The Great Muscle Mass Hoax
According to most health stores there are literally hundreds of products that will help you put on muscle mass. According to the scientific literature on the subject it’s a different matter
I think there is definitely two and maybe four supplements that will help you gain muscle mass along with a well designed training program and of course a good diet. Let’s take a look, here is your reference guide to steer you in the right direction.
DAA Or D- Aspartic Acid, pretty much the new kid on the block. A recent study shows DAA causes a rise of 44% in testosterone levels.
When supplement manufacturers waxed lyrical about this point there was soon a buzz created around the product. To put 44% in perspective though, the same study found that the time of day that testosterone levels were taken showed exactly the same percentage variation.
Resistance exercise showed 100%increase in testosterone and watching erotic videos showed a 6% rise
Injecting testosterone showed a 409% increase in Testosterone which is a good marker for how relevant a 44% increase is.
Glutamine- Often glutamine is described as a supplement that can increase muscle protein synthesis. There is some evidence that it can increase net muscle mass but only in those that have suffered trauma (ie damage to muscle tissue like a knife wounds etc) and disease.
Horny Goat Weed– This is a herb called epimedium which is considered an aphrodisiac. It was first observed (not in a trial) that goats were more horny after eating the herb and somebody somewhere came up with the not-so-logical conclusion that it increases testosterone. There is no evidence that this is the case but should you want to try out its aphrodisiac powers be my guest! After all it’s valentines day.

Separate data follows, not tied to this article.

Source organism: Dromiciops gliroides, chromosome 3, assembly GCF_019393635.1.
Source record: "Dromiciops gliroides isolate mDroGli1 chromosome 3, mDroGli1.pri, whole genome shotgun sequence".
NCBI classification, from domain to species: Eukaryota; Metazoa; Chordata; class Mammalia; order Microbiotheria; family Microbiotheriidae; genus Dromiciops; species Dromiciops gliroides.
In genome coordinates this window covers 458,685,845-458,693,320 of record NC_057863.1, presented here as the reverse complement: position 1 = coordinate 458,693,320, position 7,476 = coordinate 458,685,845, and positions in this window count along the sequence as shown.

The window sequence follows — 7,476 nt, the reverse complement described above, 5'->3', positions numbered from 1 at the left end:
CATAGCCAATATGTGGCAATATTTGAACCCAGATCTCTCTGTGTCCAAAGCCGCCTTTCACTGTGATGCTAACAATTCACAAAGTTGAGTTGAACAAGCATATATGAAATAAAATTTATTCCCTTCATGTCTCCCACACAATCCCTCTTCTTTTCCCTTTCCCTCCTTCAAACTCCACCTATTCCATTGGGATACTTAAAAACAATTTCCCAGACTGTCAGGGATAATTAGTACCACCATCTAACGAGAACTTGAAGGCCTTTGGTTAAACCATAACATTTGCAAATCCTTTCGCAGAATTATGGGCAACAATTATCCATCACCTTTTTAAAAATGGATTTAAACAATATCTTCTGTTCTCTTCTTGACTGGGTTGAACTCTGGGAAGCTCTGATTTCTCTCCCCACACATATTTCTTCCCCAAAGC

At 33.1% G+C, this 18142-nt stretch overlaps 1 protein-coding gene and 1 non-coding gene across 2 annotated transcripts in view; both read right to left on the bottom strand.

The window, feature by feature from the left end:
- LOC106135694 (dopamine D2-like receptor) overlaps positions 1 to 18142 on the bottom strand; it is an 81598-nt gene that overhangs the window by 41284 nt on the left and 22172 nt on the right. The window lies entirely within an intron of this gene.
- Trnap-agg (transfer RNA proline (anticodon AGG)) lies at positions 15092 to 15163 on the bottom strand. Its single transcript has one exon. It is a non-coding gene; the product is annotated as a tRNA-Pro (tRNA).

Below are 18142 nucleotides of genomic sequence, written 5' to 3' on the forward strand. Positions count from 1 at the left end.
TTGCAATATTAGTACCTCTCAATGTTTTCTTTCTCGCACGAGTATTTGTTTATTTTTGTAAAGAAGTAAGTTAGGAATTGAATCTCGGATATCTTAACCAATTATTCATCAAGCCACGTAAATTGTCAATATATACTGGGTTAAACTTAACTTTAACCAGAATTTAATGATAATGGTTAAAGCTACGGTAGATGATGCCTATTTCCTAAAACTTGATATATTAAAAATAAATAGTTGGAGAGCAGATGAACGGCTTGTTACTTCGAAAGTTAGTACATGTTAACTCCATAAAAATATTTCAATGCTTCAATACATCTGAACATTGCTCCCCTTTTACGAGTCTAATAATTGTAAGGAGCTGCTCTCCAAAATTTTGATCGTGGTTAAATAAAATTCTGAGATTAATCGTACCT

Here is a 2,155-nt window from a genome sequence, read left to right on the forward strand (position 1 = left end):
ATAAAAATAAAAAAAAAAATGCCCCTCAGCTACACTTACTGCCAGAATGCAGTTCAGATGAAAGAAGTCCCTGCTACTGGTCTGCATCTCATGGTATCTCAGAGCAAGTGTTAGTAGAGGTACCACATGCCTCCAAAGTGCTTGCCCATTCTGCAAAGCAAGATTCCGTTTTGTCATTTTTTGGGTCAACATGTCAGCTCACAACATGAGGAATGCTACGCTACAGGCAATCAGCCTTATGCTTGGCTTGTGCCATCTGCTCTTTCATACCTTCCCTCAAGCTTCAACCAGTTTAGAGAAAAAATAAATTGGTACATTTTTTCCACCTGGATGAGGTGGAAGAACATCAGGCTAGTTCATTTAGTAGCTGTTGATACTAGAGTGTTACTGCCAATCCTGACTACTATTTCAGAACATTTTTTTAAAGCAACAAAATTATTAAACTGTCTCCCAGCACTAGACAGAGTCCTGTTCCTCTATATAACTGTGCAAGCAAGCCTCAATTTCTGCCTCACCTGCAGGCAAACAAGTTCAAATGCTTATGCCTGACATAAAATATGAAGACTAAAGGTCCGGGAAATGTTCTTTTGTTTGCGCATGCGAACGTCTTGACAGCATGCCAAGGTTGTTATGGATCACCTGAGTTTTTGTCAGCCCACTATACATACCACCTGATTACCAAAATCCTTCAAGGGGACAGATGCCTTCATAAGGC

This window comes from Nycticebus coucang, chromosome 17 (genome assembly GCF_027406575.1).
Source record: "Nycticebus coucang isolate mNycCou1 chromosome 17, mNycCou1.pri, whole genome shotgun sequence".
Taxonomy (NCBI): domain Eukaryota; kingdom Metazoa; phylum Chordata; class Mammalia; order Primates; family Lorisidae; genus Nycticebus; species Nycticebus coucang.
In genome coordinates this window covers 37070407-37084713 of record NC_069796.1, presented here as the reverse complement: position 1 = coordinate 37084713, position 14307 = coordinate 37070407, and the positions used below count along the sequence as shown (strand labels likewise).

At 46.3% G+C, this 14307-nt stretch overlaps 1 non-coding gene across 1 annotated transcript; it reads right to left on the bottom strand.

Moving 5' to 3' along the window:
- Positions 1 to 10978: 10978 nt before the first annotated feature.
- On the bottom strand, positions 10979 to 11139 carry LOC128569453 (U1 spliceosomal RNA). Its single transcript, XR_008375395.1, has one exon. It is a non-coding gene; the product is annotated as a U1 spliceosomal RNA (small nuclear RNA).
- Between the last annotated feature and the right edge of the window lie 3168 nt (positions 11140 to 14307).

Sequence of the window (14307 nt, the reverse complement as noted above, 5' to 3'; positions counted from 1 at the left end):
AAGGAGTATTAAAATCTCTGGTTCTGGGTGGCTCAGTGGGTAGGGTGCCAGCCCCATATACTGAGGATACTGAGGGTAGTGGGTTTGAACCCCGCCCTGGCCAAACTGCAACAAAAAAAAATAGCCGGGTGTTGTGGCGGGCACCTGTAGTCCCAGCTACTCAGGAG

ZMA- There is only one positive study showing an increase in muscle mass through ZMA supplementation and many hundred negative ones. The only positive study is out of Victor Conte’s lab who was working with Dwayne Chambers when banned. I’ll let you make your own mind up about it’s reliability.
Fenugreek- Again one positive study shows this increases testosterone but there are also many negative ones. Similar to DAA the percentage increase is insignificant and I wouldn’t rely on it to stimulate muscle growth.
19-norandrosterone- This is on the banned list for athletes. I imagine that is because it’s a metabolite of the steroid nandrolone (the popular drug of choice for sprinters and those of you old enough may remember it earned Linford Christie, one of my childhood hero’s a 2 year ban) Maybe the cross country runners and steeplechase athletes know something we don’t about the effects of norandrosterone though because there is a trend of them getting banned for it.
Tribulus Terrestis- A herb associated again with male virility and again the link has been made that this is due to a rise in testosterone. Despite lots of research there has been no positive results in studies.